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reputer reply

by epoptai (Curate)
on Apr 04, 2001 at 12:37 UTC ( #69583=CUFP: print w/ replies, xml ) Need Help??

reputer is a perl/cgi that analyzes and displays node reputation and xp data from perlmonks (html screenshots).

Because it's larger than 50k reputer has two nodes on Perlmonks.
This is the reply node, please reply here.
The source code is in code catacombs.

  • Sort nodes by rep, title or date in HTML tables.
  • Three ways to graph number of nodes by reputation.
  • Display changed, deleted and new node info and rep change.
  • Cookies save info used for lwp transfers, and display options.
  • Can write up to 8 data files in temp dir, so give it write permission.

Also includes proxy support, restricted public access mode,
integration with command line programs and compressed file export.

Inspired by and designed to (optionally) integrate programs like luke repwalker and statswhore. Thanks to jcwren and ybiC for beta testing.

Let me know if you have any problems.

Comment on reputer reply
Re: reputer reply
by grinder (Bishop) on May 17, 2001 at 15:00 UTC

    Man, reputer is going to answer all my reputation questions.Here are some comments I have after having had a bit of a play with it.

    • The documentation is extremely good and to the point. Too bad there is not a lot of it :)
    • When you run reputer and click on its link to come to this page, the URL appears as http://www.perlmonks.org//index.pl?node=reputer+reply which makes things barf later on. This could be because I set my "domain" as http://www.perlmonks.org/ (note the trailing slash).
    • When I started it up, the script died with a mysterious error (okay, it coughed up the line number). Turns out that in sub getsave had code like
      open(DAT,"> $_[0]") or die "$!";
      I think it's better to be more explicit about what's going on
      open(DAT,"> $_[0]") or die "open $_[0] for output: $!";
    • From here I was able to figure out what was going on, namely, a place to write the reputer data files, which gets back to the documentation... it's takes a bit of sleuthing to find out what the script wants in order to get it going. Some of the things included: setting up a directory chowned to nobody, fixing the shebang line
    • When I ran the script with warnings enabled it spewed loads of messages into the error_log. Are you interested in patches?
    • Is your spacebar broken? A little whitespace would go along way to lightening up the code and making it a bit readable, e.g. lining up assignments, a space between my and the variable it declares

    More later as I play further.


    --
    g r i n d e r
      It's a little ironic that your first point concludes there is not enough documentation, followed by reports of problems caused by not following what documentation there is :-)

      It's your responsability to set config variables to reasonable values. If a trailing slash breaks the domain don't use one.

      The 10th line of the code, which is documentation, states "Can write up to 8 data files in temp dir, so give it write permission."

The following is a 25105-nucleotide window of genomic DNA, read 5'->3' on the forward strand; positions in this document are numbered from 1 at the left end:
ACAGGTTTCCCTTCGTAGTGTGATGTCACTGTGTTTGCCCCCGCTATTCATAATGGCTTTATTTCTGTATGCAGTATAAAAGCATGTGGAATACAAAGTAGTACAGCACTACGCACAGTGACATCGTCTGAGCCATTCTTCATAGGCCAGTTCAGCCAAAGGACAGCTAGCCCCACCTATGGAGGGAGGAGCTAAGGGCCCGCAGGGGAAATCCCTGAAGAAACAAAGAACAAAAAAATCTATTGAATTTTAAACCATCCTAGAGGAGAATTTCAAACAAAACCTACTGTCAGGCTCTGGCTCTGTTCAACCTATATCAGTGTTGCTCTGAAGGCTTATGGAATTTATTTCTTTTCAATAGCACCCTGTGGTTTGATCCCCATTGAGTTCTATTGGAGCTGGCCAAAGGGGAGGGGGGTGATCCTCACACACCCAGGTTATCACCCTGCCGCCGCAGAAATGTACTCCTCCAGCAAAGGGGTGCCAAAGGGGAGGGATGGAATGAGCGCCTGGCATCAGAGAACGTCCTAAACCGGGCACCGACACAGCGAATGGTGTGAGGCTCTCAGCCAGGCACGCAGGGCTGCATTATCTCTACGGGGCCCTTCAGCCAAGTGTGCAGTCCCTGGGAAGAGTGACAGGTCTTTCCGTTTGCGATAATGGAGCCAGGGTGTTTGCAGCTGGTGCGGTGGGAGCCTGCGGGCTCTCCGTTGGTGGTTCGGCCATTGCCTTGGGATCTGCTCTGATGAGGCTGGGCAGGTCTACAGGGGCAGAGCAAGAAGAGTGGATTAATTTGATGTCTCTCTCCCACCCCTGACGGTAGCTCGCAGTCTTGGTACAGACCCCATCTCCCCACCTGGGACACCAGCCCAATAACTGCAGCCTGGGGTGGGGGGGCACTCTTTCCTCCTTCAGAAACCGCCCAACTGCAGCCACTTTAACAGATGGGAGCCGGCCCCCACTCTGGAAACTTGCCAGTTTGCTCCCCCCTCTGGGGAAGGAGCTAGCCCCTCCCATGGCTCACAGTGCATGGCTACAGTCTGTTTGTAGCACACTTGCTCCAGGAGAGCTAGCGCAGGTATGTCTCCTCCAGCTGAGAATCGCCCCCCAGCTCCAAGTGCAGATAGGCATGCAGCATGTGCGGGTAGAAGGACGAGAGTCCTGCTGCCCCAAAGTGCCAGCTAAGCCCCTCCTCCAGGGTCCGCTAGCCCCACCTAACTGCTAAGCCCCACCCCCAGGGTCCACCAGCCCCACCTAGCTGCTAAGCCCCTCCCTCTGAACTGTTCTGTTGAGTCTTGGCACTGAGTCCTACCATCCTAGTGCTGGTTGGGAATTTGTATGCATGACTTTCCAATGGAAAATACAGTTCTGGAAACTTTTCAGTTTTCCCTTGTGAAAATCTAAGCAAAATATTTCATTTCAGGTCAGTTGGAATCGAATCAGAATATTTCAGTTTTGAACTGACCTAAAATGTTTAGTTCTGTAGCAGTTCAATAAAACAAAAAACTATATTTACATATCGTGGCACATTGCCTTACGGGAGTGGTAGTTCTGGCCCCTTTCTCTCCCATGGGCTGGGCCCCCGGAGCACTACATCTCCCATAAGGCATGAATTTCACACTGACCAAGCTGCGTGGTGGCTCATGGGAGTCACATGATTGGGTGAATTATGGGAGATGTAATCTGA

The 1st config variable is $temp, which needs to be set to a writable dir. It's just standard practice to check the shebang line since we don't all install perl in the same place.

      Updated Excuse: The script is provided with warnings turned off. I know about the warnings, and decided to turn them off because I don't always succeed in initializing variables, and despite the fact that perl doesn't care, warnings about it can hang the script from CGI.

      You specifically address this in your next reply. I used to think this initialized all the vars:

      my($mode,$td,$ta,$rd,$ra,$ca,$cd) = '';
      but you correct me with this:
      my($mode,$td,$ta,$rd,$ra,$ca,$cd) = ('','','','','','','');
      and I've come to use this method supplied by Masem in CB:
      my($mode,$td,$ta,$rd,$ra,$ca,$cd) = map {''} (1..7);
      (who also suggested split //, '0'x7 )

      You last point hits a sore spot. I've lost count of how many monks have criticized my lack of whitespace and especially eliminating the space after 'my'.

      My lack of whitespace stems from using an editor that highlights syntax. This causes colors, and not whitespace, to be my primary visual cue. It allows me to fit more code on each screen while still clearly seeing what's going on.

      My editor color codes 'my' and '$' the same bright blue color, not using a space makes declarations really stand out and look different from subsequent variable usage.

      I'll look into running my code thru perltidy, but until then I suggest you do so if my formatting doesn't work well in your development environment.

      I do appreciate your feedback, it will help shape my habits and hopefully make things clearer on my next project.

      --
      Check out my Perlmonks Related Scripts like framechat, reputer, and xNN.

more comments about reputer
by grinder (Bishop) on May 22, 2001 at 17:34 UTC

    OK, now I understand why things are formatted as they are. I suppose this also explains why you don't indent subroutines :-) What I do know is I edit in terminal windows that I stretch out to 50 rows by 110 columns or more, so even with loads of whitespace I can see a lot of information at once.

    Some more comments, now that I've looked at the code in more detail.

    Update: more comments added 23-jul-2001

Re: reputer reply
by Anonymous Monk on Jun 22, 2007 at 13:43 UTC
    http://perltidy.sourceforge.net excellent decision. . .

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